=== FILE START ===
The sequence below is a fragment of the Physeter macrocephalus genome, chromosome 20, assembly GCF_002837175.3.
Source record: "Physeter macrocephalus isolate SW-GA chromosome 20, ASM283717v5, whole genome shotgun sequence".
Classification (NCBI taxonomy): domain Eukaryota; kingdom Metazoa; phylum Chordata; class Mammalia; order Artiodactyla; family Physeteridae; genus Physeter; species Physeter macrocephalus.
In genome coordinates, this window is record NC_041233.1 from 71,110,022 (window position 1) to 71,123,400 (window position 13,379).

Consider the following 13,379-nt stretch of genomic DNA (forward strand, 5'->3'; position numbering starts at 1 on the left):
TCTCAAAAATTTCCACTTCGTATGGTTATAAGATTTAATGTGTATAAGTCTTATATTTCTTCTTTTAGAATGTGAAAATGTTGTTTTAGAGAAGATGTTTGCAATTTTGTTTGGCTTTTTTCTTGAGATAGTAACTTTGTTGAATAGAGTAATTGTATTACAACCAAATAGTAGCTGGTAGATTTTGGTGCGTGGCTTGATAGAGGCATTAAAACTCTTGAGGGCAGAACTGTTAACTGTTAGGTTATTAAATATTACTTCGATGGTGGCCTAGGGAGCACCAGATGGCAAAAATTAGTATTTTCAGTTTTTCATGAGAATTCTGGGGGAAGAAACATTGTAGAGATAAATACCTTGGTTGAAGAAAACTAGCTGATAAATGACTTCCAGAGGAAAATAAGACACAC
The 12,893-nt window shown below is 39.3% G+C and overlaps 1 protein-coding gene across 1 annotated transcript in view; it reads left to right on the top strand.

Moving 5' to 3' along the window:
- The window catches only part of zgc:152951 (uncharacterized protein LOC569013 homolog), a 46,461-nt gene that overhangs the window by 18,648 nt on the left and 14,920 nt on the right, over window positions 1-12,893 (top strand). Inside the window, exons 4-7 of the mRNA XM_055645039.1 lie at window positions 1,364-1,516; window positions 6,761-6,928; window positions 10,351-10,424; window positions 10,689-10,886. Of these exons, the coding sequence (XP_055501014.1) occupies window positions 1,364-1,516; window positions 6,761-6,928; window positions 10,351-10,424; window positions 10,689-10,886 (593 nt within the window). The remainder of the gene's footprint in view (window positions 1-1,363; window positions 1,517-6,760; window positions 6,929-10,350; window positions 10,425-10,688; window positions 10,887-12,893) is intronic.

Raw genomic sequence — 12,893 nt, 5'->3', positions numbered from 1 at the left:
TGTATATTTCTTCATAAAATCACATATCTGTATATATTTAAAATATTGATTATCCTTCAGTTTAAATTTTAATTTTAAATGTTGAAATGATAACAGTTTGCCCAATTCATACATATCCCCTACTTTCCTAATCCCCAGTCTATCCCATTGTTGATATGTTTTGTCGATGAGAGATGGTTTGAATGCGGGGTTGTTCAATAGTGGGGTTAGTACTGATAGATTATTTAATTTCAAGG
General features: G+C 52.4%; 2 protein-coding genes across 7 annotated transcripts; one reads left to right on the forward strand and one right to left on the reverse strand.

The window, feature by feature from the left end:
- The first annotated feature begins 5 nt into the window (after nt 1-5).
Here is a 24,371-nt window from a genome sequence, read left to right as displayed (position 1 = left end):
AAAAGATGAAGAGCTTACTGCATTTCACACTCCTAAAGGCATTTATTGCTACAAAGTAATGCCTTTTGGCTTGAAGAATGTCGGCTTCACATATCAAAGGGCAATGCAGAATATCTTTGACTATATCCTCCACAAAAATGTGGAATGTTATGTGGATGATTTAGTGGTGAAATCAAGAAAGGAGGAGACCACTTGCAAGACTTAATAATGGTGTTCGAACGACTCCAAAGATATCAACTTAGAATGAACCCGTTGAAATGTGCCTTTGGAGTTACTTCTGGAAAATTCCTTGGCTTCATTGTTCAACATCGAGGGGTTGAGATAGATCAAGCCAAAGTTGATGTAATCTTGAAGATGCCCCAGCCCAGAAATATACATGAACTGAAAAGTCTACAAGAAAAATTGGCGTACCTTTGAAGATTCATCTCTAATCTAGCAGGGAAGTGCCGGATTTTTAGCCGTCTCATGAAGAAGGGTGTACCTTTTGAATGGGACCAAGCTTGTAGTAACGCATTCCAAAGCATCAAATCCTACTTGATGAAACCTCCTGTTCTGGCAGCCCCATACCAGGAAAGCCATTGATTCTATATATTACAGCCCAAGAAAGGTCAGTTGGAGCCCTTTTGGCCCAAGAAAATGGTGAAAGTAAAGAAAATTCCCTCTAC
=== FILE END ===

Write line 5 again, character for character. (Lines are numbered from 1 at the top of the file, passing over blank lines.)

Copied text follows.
Consider the following 13,379-nt stretch of genomic DNA (forward strand, 5'->3'; position numbering starts at 1 on the left):